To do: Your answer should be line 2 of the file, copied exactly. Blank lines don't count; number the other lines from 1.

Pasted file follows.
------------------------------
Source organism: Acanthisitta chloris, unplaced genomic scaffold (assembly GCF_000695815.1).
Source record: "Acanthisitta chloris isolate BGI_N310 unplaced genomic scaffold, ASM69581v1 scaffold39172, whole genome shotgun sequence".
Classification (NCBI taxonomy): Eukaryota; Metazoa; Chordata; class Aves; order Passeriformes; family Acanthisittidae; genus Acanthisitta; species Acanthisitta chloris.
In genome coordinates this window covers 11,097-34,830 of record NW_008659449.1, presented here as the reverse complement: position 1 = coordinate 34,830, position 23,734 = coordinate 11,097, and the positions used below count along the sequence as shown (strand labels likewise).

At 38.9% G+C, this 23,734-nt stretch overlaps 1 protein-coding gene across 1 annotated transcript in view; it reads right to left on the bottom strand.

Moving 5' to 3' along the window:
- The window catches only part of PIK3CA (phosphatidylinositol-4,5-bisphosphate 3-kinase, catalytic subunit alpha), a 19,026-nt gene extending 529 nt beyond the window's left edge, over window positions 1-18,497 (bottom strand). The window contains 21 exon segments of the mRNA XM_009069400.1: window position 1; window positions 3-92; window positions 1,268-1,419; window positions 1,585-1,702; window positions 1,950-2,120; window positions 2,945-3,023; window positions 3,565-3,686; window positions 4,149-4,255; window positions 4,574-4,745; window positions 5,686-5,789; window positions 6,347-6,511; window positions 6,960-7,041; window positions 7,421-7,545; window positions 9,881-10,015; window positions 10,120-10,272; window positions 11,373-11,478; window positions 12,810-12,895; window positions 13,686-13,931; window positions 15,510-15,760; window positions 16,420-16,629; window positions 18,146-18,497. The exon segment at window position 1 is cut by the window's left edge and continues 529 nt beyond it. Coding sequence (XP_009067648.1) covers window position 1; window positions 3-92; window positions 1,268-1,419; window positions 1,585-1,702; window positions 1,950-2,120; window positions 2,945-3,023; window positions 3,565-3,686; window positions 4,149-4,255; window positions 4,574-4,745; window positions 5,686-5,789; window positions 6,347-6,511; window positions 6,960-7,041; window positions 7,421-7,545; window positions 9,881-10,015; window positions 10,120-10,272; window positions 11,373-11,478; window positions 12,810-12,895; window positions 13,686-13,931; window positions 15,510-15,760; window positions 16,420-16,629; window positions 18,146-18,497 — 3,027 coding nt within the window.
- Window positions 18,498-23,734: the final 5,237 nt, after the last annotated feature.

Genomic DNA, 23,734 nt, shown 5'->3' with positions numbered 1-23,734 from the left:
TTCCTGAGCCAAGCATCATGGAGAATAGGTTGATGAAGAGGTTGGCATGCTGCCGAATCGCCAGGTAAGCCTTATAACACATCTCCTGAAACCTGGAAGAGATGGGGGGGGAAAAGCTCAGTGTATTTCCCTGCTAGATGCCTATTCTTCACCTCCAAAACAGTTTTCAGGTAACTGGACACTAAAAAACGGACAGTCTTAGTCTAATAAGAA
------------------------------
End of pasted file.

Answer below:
Source record: "Acanthisitta chloris isolate BGI_N310 unplaced genomic scaffold, ASM69581v1 scaffold39172, whole genome shotgun sequence".